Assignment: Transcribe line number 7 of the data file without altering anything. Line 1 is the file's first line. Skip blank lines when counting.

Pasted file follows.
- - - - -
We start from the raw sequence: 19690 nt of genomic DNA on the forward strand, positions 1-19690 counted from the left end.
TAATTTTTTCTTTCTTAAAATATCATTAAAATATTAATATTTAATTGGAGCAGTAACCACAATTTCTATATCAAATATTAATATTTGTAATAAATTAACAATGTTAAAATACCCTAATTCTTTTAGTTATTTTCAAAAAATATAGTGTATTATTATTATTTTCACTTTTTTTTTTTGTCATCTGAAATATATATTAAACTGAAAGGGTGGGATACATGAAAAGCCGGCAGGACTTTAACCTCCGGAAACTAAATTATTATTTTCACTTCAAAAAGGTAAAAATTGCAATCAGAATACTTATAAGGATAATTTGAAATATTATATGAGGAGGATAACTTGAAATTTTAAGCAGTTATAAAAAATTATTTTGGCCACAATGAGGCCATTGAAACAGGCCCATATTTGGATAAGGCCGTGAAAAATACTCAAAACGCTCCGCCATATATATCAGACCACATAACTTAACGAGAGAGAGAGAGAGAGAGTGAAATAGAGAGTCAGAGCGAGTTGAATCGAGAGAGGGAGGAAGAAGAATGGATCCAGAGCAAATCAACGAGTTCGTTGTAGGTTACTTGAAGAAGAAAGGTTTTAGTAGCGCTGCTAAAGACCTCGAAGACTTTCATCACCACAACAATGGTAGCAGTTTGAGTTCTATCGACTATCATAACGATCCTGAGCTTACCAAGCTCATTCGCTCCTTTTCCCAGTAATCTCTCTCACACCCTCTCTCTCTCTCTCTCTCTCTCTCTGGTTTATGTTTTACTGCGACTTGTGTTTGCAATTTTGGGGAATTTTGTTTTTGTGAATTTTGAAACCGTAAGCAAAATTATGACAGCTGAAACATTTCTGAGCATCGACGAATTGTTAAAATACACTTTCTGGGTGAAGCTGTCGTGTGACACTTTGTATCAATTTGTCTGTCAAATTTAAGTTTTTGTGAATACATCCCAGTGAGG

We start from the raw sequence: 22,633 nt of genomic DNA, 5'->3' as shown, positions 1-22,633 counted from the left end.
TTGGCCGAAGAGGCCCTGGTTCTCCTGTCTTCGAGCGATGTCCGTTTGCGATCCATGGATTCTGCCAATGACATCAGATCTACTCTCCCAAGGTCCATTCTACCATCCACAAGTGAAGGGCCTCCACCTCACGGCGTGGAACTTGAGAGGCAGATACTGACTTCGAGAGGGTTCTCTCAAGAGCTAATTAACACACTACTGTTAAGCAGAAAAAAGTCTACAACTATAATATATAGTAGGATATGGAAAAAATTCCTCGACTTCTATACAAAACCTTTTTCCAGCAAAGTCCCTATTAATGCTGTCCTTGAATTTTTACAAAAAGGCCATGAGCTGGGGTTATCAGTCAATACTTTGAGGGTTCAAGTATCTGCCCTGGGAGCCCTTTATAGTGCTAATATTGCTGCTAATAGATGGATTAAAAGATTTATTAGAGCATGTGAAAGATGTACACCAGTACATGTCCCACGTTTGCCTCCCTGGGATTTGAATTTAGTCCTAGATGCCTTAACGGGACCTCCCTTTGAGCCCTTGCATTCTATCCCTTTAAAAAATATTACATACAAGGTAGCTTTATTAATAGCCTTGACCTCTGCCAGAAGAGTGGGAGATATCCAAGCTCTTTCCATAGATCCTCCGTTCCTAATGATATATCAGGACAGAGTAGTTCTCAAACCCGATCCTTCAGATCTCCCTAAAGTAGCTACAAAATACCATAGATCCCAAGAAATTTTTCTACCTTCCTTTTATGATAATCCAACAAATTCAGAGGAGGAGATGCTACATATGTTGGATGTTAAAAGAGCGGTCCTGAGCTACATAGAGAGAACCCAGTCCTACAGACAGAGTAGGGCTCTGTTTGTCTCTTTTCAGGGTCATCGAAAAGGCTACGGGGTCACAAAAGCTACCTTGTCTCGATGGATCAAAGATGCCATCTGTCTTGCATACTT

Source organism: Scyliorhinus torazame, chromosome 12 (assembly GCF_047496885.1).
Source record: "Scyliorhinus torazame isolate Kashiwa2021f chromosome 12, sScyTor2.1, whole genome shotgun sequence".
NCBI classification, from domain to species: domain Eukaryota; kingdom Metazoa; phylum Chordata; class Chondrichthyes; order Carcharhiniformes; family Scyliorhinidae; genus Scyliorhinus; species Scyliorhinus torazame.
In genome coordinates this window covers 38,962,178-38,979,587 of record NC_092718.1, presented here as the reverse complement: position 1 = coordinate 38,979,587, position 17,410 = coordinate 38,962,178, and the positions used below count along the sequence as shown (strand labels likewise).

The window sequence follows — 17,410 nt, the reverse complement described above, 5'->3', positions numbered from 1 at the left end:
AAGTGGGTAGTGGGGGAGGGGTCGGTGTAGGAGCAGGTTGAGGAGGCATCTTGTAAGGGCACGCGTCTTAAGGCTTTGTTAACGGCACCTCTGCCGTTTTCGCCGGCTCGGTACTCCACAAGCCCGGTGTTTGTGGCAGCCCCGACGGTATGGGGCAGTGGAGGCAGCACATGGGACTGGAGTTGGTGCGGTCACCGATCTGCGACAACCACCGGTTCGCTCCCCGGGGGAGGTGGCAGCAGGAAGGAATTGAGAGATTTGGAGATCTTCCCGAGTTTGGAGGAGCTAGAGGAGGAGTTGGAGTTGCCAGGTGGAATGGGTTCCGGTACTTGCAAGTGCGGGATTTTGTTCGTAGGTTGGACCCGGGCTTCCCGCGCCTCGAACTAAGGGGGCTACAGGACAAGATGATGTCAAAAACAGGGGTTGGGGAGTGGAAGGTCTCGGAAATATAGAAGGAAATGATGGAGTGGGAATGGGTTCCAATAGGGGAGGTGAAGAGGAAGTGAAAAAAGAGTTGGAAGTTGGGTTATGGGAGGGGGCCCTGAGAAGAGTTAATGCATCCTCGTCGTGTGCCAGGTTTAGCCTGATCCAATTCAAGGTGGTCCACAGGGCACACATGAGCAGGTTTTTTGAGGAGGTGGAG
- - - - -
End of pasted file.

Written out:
NCBI classification, from domain to species: domain Eukaryota; kingdom Metazoa; phylum Chordata; class Chondrichthyes; order Carcharhiniformes; family Scyliorhinidae; genus Scyliorhinus; species Scyliorhinus torazame.